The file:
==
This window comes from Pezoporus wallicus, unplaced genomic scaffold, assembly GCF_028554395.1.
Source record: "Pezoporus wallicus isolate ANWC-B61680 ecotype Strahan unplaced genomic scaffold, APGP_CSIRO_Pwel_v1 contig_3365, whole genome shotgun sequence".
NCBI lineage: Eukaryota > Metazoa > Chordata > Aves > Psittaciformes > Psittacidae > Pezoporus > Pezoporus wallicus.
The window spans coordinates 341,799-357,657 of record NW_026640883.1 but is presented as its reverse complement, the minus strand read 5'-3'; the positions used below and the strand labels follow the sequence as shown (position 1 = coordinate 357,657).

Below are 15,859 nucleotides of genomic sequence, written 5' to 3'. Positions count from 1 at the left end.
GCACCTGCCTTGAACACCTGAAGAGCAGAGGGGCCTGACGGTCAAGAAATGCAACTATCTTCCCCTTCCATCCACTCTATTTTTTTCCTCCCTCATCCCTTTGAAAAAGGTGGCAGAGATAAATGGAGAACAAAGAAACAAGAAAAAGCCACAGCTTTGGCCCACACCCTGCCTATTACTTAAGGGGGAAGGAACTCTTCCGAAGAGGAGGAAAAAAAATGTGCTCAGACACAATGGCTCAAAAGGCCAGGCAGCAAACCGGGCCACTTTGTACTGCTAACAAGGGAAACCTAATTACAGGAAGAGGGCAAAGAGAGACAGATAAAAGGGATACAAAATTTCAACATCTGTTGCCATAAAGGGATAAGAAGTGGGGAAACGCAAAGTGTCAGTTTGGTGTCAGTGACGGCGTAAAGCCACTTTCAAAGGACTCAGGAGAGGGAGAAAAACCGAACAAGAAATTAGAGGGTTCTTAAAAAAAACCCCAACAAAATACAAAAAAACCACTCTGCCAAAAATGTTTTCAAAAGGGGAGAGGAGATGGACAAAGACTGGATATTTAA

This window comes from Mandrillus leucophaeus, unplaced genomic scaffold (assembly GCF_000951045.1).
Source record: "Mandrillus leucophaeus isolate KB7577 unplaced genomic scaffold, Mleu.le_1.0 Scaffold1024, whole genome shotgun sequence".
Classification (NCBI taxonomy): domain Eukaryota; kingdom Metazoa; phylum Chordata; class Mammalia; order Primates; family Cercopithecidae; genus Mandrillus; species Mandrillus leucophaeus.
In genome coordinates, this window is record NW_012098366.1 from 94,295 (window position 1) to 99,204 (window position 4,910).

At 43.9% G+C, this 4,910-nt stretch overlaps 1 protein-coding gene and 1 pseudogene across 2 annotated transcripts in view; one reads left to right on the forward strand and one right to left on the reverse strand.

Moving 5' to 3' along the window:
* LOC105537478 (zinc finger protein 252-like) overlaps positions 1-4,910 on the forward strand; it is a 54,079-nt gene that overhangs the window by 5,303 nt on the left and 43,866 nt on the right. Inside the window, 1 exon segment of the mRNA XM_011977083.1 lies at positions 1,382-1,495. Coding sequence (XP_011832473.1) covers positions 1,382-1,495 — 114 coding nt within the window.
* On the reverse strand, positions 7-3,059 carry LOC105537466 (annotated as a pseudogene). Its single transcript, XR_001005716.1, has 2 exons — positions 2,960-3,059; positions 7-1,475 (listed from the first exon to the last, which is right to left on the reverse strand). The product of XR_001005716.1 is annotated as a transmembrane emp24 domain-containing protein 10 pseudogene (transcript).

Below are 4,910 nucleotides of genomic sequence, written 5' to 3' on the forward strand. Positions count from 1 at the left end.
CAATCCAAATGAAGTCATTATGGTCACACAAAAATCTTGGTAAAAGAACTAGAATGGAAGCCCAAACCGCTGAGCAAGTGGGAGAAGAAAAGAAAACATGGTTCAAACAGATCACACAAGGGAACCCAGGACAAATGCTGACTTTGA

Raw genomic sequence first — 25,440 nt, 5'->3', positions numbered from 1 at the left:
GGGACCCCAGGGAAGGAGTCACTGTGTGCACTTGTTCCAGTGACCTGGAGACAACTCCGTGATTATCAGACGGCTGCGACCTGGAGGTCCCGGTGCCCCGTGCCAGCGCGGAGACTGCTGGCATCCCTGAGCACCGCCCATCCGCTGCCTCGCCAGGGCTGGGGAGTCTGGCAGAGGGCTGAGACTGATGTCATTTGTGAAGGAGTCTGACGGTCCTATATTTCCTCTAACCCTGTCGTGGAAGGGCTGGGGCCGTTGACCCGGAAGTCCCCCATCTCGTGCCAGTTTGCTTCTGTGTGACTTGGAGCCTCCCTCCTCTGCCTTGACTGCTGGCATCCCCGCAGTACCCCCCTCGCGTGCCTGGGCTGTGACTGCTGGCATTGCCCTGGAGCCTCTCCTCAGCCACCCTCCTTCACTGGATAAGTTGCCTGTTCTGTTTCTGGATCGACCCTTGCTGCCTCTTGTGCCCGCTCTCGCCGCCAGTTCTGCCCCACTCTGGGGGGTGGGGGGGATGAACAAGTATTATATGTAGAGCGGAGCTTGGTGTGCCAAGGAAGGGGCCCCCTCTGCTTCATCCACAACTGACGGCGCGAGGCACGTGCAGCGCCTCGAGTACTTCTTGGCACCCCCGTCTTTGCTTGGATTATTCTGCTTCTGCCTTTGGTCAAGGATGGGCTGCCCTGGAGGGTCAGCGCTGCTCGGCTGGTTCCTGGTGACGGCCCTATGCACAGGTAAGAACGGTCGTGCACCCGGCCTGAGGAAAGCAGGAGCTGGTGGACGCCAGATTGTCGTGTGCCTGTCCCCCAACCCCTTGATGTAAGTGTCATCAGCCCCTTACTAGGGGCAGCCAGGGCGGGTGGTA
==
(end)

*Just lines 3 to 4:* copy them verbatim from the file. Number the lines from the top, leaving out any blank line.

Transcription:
NCBI lineage: Eukaryota > Metazoa > Chordata > Aves > Psittaciformes > Psittacidae > Pezoporus > Pezoporus wallicus.
The window spans coordinates 341,799-357,657 of record NW_026640883.1 but is presented as its reverse complement, the minus strand read 5'-3'; the positions used below and the strand labels follow the sequence as shown (position 1 = coordinate 357,657).